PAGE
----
Australia: A three-year study of plastic waste in the central Great Barrier Reef area has found there is a chronic risk to marine organisms from plastic exposure.
James Cook University’s Professor Mark Hamann was part of the study, in collaboration with the Australian Institute of Marine Science (AIMS).
He said plastic pollution is found throughout the global marine environment, including seawater, marine sediment, ice cores, and a multitude of organisms at every depth.
“We estimate that by 2030 there will be a yearly input of between 20 and 53 million metric tonnes of plastic into aquatic eco-systems, with the associated risks likely to increase by roughly 50 per cent in some marine environments,” said Professor Hamann.
He reiterated that microplastics less than 5mm in size are a particular concern, due to their continued intake and retention in marine organisms.
The team, based at AIMS, conducted 66 surface seawater tows using a plankton net near the SS Yongala shipwreck, southeast of Townsville (Gurumbilbarra) between September 2016 and September 2019.
“A total of 533 synthetic and semi-synthetic plastic items were detected across all tows, with plastic items in every tow sampled except for one,” said Professor Hamann.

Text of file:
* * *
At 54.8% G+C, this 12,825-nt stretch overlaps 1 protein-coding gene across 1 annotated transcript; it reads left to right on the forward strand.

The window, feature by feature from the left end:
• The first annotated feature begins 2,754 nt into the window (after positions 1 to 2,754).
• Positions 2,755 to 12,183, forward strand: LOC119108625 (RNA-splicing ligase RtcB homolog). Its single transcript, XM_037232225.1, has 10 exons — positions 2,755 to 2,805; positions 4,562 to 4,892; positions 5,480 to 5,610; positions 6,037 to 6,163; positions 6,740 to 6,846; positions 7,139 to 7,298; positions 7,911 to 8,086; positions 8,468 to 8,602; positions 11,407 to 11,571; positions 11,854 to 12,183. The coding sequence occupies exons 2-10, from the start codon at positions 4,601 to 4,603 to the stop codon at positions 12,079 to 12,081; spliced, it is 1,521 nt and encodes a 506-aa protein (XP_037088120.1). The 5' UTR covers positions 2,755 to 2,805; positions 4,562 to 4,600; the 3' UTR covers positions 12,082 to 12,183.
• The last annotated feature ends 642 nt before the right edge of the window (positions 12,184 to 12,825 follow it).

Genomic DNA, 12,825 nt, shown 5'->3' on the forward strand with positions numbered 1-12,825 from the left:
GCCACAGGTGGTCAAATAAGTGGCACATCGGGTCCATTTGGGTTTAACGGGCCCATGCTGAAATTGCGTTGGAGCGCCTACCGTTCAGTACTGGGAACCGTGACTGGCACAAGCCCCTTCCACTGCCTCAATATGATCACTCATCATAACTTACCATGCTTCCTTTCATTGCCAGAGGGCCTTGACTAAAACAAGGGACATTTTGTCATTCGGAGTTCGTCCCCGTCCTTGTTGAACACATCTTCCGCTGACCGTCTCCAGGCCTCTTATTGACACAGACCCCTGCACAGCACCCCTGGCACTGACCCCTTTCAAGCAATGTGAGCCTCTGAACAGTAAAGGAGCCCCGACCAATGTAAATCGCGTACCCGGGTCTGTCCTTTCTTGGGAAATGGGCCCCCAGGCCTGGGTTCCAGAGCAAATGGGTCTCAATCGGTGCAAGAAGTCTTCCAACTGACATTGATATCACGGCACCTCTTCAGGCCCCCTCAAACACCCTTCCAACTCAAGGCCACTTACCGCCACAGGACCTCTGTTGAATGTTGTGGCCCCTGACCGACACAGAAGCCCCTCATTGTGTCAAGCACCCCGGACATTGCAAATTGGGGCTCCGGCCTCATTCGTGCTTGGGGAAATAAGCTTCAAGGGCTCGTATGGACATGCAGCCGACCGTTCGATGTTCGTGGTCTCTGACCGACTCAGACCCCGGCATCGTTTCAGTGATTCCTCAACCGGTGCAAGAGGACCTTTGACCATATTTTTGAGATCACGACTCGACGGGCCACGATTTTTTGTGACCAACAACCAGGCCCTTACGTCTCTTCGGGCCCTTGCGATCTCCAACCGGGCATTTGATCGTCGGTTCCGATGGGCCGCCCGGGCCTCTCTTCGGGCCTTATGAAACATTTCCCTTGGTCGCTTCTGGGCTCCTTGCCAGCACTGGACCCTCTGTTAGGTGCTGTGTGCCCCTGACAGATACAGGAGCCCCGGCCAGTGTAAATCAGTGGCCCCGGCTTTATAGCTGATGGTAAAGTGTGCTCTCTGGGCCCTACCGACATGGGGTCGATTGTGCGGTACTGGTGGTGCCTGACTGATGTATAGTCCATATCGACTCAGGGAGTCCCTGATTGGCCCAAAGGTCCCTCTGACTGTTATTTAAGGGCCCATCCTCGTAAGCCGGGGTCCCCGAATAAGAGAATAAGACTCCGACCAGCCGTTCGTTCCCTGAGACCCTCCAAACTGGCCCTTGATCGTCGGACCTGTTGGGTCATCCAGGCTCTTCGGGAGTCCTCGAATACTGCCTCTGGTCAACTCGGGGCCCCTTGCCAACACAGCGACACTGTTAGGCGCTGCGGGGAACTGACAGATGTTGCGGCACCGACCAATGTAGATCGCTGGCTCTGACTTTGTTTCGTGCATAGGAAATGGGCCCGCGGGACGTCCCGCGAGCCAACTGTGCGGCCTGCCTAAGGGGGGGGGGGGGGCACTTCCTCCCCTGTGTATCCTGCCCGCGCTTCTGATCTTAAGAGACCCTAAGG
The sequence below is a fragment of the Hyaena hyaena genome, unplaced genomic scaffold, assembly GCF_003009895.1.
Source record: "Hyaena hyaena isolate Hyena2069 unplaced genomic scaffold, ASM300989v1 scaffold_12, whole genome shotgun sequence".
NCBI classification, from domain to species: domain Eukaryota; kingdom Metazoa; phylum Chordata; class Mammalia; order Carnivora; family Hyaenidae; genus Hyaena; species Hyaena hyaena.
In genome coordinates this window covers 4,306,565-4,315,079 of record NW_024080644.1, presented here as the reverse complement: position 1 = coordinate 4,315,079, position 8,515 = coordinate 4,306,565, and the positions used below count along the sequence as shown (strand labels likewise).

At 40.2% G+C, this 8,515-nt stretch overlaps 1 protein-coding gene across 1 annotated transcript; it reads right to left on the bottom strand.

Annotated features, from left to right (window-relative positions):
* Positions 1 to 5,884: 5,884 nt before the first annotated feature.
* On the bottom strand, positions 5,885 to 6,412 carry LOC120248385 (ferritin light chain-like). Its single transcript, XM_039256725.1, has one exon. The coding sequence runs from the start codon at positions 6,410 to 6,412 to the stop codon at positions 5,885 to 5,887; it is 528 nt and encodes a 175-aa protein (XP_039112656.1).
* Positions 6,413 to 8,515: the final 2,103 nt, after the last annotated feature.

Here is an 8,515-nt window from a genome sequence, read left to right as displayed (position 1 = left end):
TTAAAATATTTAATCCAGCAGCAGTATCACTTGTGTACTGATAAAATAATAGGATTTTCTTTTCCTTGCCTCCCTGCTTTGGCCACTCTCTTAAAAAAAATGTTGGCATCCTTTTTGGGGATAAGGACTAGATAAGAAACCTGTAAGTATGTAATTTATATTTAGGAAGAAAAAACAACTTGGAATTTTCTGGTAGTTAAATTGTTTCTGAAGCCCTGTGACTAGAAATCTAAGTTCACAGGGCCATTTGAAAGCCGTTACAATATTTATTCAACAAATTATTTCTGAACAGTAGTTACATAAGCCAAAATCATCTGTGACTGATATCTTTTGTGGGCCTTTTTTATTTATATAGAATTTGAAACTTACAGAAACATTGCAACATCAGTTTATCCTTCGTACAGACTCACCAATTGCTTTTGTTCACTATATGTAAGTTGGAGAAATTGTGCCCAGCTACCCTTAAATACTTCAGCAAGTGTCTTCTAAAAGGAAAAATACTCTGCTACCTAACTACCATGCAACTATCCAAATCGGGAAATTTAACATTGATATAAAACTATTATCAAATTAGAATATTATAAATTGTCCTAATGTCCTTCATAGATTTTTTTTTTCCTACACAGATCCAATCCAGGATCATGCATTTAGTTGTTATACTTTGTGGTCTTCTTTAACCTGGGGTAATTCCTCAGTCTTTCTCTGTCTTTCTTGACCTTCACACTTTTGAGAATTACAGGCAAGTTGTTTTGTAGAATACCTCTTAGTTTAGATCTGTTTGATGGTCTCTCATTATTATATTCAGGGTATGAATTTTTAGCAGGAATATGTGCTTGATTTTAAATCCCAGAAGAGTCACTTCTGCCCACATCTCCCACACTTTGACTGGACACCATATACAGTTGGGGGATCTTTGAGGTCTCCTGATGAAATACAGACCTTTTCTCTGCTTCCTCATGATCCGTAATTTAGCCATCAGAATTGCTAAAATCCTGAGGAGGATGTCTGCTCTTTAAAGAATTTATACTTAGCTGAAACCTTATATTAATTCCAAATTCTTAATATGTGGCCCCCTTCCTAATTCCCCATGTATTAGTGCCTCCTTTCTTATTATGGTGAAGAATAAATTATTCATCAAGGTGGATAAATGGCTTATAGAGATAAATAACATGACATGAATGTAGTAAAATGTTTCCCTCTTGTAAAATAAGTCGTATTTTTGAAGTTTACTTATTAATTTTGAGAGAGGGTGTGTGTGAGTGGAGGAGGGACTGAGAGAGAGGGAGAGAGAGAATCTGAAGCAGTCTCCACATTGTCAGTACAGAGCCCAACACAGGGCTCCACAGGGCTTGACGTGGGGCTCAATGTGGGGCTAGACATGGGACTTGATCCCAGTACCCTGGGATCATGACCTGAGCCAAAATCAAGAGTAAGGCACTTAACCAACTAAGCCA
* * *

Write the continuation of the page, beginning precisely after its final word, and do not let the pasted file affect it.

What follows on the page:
He said 92 per cent of fragments and fibres were microplastics.
“Similar to our results, most microplastics previously detected in both GBR waters and coral reef fishes have been identified as microfibres of textile origin, likely derived from clothing and furnishings,” said Professor Hamann.
He said plastic concentrations were found to be significantly influenced by extreme weather events and associated increases in wind speed and river discharges, resulting in an outflow of plastic debris from rivers.
“Despite peaking immediately following extreme weather events, the overall trend of plastic contamination did not change over the three years of study, suggesting continued and chronic risks of plastic exposure to marine organisms.
“This highlights the need for long-term and on-going monitoring of the marine environment for plastic contamination,” said Professor Hamann.